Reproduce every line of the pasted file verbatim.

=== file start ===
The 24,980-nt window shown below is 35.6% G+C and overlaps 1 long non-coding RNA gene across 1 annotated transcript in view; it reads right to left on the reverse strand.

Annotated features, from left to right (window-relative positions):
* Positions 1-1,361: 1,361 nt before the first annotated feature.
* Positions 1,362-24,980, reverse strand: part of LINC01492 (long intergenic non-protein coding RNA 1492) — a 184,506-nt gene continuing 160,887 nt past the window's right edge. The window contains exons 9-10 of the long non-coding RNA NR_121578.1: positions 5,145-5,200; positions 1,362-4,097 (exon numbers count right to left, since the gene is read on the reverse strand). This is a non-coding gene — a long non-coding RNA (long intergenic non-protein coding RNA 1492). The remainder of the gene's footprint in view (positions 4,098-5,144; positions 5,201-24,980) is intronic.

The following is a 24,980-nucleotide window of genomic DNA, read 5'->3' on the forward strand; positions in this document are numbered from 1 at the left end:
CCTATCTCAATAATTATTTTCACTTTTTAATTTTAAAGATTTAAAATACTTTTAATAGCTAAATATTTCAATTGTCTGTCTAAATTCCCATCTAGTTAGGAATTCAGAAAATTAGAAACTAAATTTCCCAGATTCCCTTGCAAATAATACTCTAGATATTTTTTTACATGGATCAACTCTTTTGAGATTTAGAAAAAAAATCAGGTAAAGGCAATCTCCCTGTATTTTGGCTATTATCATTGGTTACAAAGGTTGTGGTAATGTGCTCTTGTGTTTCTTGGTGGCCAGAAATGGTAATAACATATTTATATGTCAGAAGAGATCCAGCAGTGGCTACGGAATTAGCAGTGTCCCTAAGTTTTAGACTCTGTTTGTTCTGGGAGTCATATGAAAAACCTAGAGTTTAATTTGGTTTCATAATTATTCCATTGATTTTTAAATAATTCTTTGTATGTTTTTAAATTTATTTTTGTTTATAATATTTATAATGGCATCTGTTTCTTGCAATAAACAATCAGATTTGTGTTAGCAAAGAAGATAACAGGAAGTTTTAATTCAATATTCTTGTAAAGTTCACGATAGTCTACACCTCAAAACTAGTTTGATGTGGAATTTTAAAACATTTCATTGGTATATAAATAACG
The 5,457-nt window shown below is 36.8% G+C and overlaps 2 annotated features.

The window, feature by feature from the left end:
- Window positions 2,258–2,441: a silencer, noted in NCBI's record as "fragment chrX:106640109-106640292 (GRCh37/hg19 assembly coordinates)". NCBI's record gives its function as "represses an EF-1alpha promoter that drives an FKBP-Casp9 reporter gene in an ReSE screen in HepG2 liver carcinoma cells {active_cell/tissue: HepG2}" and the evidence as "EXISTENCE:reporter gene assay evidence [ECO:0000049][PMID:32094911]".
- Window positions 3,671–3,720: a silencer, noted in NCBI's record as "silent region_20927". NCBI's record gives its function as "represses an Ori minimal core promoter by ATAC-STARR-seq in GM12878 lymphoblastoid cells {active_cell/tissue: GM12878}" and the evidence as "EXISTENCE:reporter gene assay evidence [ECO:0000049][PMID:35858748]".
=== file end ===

The 24,980-nt window shown below is 35.6% G+C and overlaps 1 long non-coding RNA gene across 1 annotated transcript in view; it reads right to left on the reverse strand.

Annotated features, from left to right (window-relative positions):
* Positions 1-1,361: 1,361 nt before the first annotated feature.
* Positions 1,362-24,980, reverse strand: part of LINC01492 (long intergenic non-protein coding RNA 1492) — a 184,506-nt gene continuing 160,887 nt past the window's right edge. The window contains exons 9-10 of the long non-coding RNA NR_121578.1: positions 5,145-5,200; positions 1,362-4,097 (exon numbers count right to left, since the gene is read on the reverse strand). This is a non-coding gene — a long non-coding RNA (long intergenic non-protein coding RNA 1492). The remainder of the gene's footprint in view (positions 4,098-5,144; positions 5,201-24,980) is intronic.

The following is a 24,980-nucleotide window of genomic DNA, read 5'->3' on the forward strand; positions in this document are numbered from 1 at the left end:
CCTATCTCAATAATTATTTTCACTTTTTAATTTTAAAGATTTAAAATACTTTTAATAGCTAAATATTTCAATTGTCTGTCTAAATTCCCATCTAGTTAGGAATTCAGAAAATTAGAAACTAAATTTCCCAGATTCCCTTGCAAATAATACTCTAGATATTTTTTTACATGGATCAACTCTTTTGAGATTTAGAAAAAAAATCAGGTAAAGGCAATCTCCCTGTATTTTGGCTATTATCATTGGTTACAAAGGTTGTGGTAATGTGCTCTTGTGTTTCTTGGTGGCCAGAAATGGTAATAACATATTTATATGTCAGAAGAGATCCAGCAGTGGCTACGGAATTAGCAGTGTCCCTAAGTTTTAGACTCTGTTTGTTCTGGGAGTCATATGAAAAACCTAGAGTTTAATTTGGTTTCATAATTATTCCATTGATTTTTAAATAATTCTTTGTATGTTTTTAAATTTATTTTTGTTTATAATATTTATAATGGCATCTGTTTCTTGCAATAAACAATCAGATTTGTGTTAGCAAAGAAGATAACAGGAAGTTTTAATTCAATATTCTTGTAAAGTTCACGATAGTCTACACCTCAAAACTAGTTTGATGTGGAATTTTAAAACATTTCATTGGTATATAAATAACG
The 5,457-nt window shown below is 36.8% G+C and overlaps 2 annotated features.

The window, feature by feature from the left end:
- Window positions 2,258–2,441: a silencer, noted in NCBI's record as "fragment chrX:106640109-106640292 (GRCh37/hg19 assembly coordinates)". NCBI's record gives its function as "represses an EF-1alpha promoter that drives an FKBP-Casp9 reporter gene in an ReSE screen in HepG2 liver carcinoma cells {active_cell/tissue: HepG2}" and the evidence as "EXISTENCE:reporter gene assay evidence [ECO:0000049][PMID:32094911]".
- Window positions 3,671–3,720: a silencer, noted in NCBI's record as "silent region_20927". NCBI's record gives its function as "represses an Ori minimal core promoter by ATAC-STARR-seq in GM12878 lymphoblastoid cells {active_cell/tissue: GM12878}" and the evidence as "EXISTENCE:reporter gene assay evidence [ECO:0000049][PMID:35858748]".